Many will hear pizza rustica in and think of a pizzagaina, a holiday baked creation that uses eggs and ricotta cheese as the base for the filling baked in either a lasagna pan or a spring-form pan. Some people put in a dozen or more eggs into it! That is a cholesterol nightmare.
I like making my recipes hearty, but healthier (not that this version is diet food). It's just good, home made ingredients in a rustic form. Instead of what can be a couple of pounds of cold cuts (like many use in pizzagaina) I use cut up pieces of cold cut ham or some leftovers... shredded chicken, meatballs (home made) or cooked and crumbled sausage. So, call it Pizza Rustica or Double Crust Pizza or whatever... here it is...
This dough recipe is for one 12-14" pizza -- you need to double the dough recipe for a bottom and top crust. You can make two batches and set them to rise separately, or double the ingredients, making one large batch, but I recommend cutting the ball of dough exactly in half (by weight), re-rolling into balls, and setting them aside separately for the rise.
1 -1/2 cups warm water (115 F)
1 tablespoon instant or rapid rise yeast
1 tablespoon sugar
Proof the yeast in a 2 cup measuring cup or something similar. Whisk together the water, sugar and yeast and let foam up for 5-10 minutes.
(The following is for ONE 12-15 inch pizza round. Double the recipe for two dough rounds, or leave as is if you want to make two thinner crusts or a smaller double crust pizza.)
2-1/2 – 2-3/4 cups Bread Flour (I use King Arthur)
1 Teaspoon salt
1 tablespoon sugar
2 tablespoons extra virgin olive oil
- Put 1 cup flour along with salt and sugar in the bowl of your electric mixer.
- Mix dry ingredients momentarily. Add yeast mixture and oil then mix on low speed for a minute or so.
- Next add another cup of flour to the bowl and mix on low speed, scraping down the sides periodically as needed.
- Then add another ½ cup of flour and mix… Depending on the humidity, the dough should be starting to hang onto the dough hook and separate from the bowl. If it looks very sticky and unformed, add a bit more flour until it starts to cling to the hook. Scraped the sides if needed. The finished dough looks sticky but forms a rough ball.
- Turn out onto a floured work surface and fold over far end towards you and push with the heel of your hand away from you… then turn ¼ turn, then repeat… do this about 10-12 times. Add flour on top and to your hands while kneading to prevent sticking.
- Tuck in the dough and make a ball shape. Place into a well-oiled bowl (cover with plastic wrap or a damp cotton kitchen towel) for rising—about 1 hour.
- After one hour is up, push down the dough gently, cover and place into fridge for another hour.
- While your dough is rising, gather your ingredients for the filling together.
- Using the ¼ inch holes on a box grater, grate mozzarella (or fontina)--about 2 cups.
- For meat, try some diced ham, or leftover meatballs chopped up, or cooked and crumbled sweet sausage.
- You can also add caramelized onions, lightly sautéed, sliced garlic (3-4 cloves) to the filling.
- Crushed black pitted olives (just squish them between fingers) also work well in this filling.
- This pizza recipe is a great way to use up leftovers.
- Place your pizza stone on the top oven rack (I recommend a pizza steel for quicker baking and better browning)
- Preheat the oven to 400 F.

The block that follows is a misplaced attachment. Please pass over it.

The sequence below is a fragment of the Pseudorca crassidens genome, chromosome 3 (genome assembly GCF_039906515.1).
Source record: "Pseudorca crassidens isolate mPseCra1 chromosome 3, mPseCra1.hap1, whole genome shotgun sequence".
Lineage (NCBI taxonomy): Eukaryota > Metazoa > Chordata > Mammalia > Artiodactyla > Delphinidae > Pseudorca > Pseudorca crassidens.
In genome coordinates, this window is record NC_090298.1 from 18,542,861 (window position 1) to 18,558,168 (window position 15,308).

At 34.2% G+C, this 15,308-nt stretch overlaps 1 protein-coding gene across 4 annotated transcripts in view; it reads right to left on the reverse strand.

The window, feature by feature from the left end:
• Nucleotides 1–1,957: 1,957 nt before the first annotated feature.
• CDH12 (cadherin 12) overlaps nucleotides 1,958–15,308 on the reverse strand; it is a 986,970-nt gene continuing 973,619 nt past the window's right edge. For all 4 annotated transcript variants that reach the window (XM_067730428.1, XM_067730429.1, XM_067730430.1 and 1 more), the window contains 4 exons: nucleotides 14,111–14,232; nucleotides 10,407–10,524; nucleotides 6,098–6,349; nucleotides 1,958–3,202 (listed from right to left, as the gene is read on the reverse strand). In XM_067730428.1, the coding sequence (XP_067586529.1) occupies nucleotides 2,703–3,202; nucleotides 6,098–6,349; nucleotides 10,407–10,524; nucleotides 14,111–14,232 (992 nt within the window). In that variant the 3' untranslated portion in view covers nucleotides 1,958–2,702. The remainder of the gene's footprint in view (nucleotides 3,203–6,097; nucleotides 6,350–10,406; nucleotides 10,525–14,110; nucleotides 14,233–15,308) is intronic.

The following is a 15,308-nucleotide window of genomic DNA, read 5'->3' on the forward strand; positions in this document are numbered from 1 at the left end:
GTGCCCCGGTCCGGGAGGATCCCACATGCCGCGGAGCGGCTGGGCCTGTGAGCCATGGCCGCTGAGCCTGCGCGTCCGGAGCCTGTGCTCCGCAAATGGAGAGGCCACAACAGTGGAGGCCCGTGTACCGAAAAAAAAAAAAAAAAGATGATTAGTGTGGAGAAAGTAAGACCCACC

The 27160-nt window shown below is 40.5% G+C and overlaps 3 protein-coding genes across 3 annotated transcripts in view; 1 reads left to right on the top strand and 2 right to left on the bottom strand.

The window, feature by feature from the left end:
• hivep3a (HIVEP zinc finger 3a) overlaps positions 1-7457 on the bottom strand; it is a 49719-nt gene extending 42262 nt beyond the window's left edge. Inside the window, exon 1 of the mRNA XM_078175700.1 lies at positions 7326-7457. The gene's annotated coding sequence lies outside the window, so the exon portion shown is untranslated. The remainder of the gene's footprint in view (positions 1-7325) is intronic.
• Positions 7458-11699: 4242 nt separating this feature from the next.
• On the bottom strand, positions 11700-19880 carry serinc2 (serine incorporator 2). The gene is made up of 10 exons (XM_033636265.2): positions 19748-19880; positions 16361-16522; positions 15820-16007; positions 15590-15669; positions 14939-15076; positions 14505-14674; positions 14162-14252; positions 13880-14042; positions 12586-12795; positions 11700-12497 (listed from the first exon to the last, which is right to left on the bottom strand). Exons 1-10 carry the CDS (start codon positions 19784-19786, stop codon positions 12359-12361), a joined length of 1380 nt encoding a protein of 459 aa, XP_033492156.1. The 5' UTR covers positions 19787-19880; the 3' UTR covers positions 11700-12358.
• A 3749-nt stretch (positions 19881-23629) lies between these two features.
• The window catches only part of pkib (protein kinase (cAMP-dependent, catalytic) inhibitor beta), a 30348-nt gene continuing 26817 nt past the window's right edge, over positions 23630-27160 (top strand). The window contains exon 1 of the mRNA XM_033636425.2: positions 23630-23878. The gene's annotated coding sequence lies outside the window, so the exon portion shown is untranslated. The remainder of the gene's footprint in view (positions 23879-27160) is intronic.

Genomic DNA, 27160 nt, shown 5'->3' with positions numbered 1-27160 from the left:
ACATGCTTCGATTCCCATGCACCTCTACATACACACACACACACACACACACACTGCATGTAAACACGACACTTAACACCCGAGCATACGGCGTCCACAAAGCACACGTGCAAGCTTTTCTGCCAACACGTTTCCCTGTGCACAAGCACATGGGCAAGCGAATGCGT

- Take half the dough recipe (remember, you’ve made twice the amount above, one for the top, one for the bottom) and work it into a ball, then shape into a round pizza about 12-14” around. Lightly flour the ball and your hands as you work.
- Place this onto a wood or metal pizza peel covered with parchment paper (the paper stays under the pizza as you slide it onto your pizza stone).
- Spread some pizza sauce—about ½ cup on the bottom of the first round of dough (you can use jarred or your our recipe). Don’t put any sauce on the last 1” or so of the perimeter, and keep this area free of fillings too.
- Now layer on your fillings… meats first, olives, then onions, etc… top it off with the cheese. Retain some cheese for sprinkling across the top crust. Think “stuffed” but not “over-stuffed”.
- You can drizzle some extra virgin olive oil over the ingredients and sprinkle with oregano or basil.
- Shape the second round of dough to the same size. Lay it over the top of the bottom crust and pinch together top and bottom edges, and fold the dough as you would an apple pie. Make sure your pinching is melding the two halves together.
- When done, put several small knife cuts around the center of the pizza for steam to escape.
- Top off with some of the cheese and perhaps a sprinkling of grated Romano or Parmesan, then some oregano.
- Slide the pizza off the peel onto your pizza stone in the oven and bake for 20 minutes, or until both the bottom and top crusts are well browned.
- Check the pizza as it gets near the end of baking. Lift the bottom with a metal spatula to see if the bottom crust is brown. Make sure the top crust is browning equally. If not, you might have to put the oven onto broil for the last minute or two of baking to finish off the top.
- If the pizza isn’t browning enough on the bottom, increase the baking time a minute or two at a time. (All ovens are different).
- If the top is browning too fast (compared to the bottom), cover with foil for the rest of the baking time.
- Baking a double crust pie like this is tricky, so you have to use your own judgment depending on the way your oven browns the crust.
Let this pizza cool down for at least 10-15 minutes before cutting slices. Serve with a green salad and nice bottle of Primativo. If you try this recipe, please leave a comment and let me know how it turned out!